In 2011 scientists on board the RRS James Cook discovered a new set of deep-sea volcanic vents in the chilly waters of the Southern Ocean. The discovery was the fourth made by the research team in three years, which suggests that deep-sea vents may be more common in our oceans than previously thought. Read our news story.
BBC Science Editor, David Shukman, joined scientists on board the RRS James Cook in 2013 to explore the deepest hydrothermal vents ever discovered on the planet, in the Cayman Trough beneath the Caribbean Sea. See David’s video report.
In 2015 CODEMAP was the first-ever British expedition to simultaneously use three different types of deep-submergence robotic vehicles. Deployed from the RRS James Cook the Autonomous Underwater Vehicle (AUV) Autosub6000 and the Remotely Operated Vehicle (ROV) Isis were joined by University of East Anglia’s underwater Seaglider. Together the vehicles were used to characterise the seabed habitats and water column structure of Whittard Canyon, a giant deep-sea canyon. You can read the expedition blog and watch deep sea footage from ROV Isis on our YouTube Playlist.
While on the CODEMAP expedition an incredibly rare sighting of a Blue Whale in English waters was captured on camera by scientists on board the RRS James Cook. The huge mammal, twice as long as a double-decker bus, was spotted on 24 August approximately 400km southwest of Cornwall, over a deep-sea canyon on the northern margin of the Bay of Biscay. Read more about this special sighting.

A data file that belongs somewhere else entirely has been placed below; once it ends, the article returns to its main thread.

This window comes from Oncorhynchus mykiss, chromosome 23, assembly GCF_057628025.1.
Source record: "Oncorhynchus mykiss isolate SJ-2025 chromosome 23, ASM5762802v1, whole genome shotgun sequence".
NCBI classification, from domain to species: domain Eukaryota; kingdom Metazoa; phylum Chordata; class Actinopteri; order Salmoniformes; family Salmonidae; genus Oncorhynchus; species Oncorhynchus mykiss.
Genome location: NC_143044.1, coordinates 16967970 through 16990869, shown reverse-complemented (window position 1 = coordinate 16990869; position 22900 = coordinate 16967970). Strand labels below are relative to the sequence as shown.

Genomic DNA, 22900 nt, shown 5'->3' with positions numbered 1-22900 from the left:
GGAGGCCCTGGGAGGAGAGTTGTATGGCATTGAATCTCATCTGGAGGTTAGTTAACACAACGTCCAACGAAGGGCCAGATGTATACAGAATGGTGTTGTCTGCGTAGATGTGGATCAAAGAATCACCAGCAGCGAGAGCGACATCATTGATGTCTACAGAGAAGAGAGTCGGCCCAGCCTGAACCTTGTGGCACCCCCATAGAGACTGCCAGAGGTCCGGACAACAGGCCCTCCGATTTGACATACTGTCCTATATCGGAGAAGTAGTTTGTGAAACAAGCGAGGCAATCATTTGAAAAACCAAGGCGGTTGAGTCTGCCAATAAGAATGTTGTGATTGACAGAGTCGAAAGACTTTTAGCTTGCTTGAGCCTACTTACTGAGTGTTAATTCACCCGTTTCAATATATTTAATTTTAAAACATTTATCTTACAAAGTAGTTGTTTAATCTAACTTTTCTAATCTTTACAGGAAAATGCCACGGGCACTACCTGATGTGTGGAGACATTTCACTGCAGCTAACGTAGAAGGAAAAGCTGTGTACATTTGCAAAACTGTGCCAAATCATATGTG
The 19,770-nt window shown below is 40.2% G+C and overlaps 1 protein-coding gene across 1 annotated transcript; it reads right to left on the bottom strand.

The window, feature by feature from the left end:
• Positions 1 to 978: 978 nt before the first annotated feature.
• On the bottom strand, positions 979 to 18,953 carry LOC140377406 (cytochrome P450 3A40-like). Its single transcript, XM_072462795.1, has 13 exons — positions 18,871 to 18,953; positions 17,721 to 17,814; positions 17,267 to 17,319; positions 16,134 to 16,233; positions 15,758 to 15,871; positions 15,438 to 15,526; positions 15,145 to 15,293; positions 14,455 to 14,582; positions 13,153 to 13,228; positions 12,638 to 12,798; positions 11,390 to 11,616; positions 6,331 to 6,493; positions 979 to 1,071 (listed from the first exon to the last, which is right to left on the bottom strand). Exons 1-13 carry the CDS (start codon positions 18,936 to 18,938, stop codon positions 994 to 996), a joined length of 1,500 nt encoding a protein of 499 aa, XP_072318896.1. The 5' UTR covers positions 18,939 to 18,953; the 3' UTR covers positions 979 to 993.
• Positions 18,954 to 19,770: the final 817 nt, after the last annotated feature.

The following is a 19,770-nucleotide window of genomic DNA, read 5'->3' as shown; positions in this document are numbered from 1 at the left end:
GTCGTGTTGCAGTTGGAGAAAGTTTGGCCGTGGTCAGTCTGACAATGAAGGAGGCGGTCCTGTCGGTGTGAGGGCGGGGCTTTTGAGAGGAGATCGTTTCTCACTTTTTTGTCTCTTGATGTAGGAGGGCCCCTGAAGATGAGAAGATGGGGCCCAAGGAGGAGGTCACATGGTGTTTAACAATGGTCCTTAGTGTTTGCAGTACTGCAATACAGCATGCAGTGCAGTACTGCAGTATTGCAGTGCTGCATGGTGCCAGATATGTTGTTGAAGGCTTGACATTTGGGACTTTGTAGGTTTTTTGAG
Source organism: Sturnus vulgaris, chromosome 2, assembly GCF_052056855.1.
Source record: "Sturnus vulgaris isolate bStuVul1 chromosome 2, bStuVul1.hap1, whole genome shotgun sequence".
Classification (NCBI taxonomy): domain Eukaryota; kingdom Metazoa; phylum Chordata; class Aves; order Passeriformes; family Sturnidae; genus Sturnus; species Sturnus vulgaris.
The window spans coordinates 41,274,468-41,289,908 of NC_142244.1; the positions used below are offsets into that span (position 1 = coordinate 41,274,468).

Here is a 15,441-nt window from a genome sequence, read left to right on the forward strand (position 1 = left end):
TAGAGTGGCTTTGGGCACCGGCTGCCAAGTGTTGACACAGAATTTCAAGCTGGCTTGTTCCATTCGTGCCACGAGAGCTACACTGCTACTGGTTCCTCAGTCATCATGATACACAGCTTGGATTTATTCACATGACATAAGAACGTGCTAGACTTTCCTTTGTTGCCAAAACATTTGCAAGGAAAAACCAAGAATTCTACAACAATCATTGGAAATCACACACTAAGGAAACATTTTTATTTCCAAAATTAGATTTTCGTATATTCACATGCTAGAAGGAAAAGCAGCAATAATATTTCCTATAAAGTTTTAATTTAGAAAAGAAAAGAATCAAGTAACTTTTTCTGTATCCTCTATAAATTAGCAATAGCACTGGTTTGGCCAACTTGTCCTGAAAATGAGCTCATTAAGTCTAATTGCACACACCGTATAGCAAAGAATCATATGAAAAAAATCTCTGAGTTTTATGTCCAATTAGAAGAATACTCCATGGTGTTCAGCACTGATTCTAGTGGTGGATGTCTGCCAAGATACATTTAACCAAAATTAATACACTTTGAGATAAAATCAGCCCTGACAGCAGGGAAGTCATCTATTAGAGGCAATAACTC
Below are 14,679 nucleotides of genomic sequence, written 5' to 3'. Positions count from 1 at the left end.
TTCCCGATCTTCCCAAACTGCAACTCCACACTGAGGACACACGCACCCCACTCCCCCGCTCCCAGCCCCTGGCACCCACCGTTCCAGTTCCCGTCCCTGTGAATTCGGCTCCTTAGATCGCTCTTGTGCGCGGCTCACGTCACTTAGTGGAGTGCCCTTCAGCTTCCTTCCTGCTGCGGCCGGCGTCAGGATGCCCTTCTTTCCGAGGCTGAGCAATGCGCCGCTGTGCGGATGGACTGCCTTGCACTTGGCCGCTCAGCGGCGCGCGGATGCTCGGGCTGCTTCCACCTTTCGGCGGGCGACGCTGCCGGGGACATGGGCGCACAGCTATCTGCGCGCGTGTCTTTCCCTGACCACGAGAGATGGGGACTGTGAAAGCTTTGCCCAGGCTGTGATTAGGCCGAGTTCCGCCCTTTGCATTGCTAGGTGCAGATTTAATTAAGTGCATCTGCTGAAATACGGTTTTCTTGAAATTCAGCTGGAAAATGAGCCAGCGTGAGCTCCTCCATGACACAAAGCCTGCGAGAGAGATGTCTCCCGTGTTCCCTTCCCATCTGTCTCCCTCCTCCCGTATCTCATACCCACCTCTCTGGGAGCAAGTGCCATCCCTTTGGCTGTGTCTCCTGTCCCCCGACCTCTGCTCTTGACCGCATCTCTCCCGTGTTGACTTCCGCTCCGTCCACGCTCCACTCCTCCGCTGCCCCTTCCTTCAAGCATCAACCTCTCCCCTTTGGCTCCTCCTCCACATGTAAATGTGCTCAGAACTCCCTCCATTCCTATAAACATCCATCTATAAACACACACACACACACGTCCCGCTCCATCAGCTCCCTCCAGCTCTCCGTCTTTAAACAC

Also in 2015, after two years of planning, an international team of scientists embarked on International Ocean Discovery Program (IODP) Expedition 357. This expedition involved major alterations to the ship to accommodate all the equipment, not least the two rock drills (MeBo and BGS Seafloor Rockdrill 2) with a deck load of around 200 tonnes. This fit enabled scientist to obtain rock samples down to 50 metres in thousands of metres of water.
A few words from those who know her best
RRS James Cook has been home to many crew, scientists and engineers over the last ten years, and one thing they all agree is that she’s a very special ship.
...the people who run her, they are what makes the ship tick, their ability to provide a smooth interface with the scientific community has enabled the ship to obtain a reputation as a world class scientific platform. When I refer to the people who run the ship I am referring to ships crew and technicians and the staff at NOC. In general RRS James Cook is a very stable and capable vessel which in my eyes makes her special and a great ship to work on.
The RRS James Cook will always be the most special ship to me because she gave me the opportunity to learn what it is like to live and work at sea.
Find out more about her capabilities and general particulars.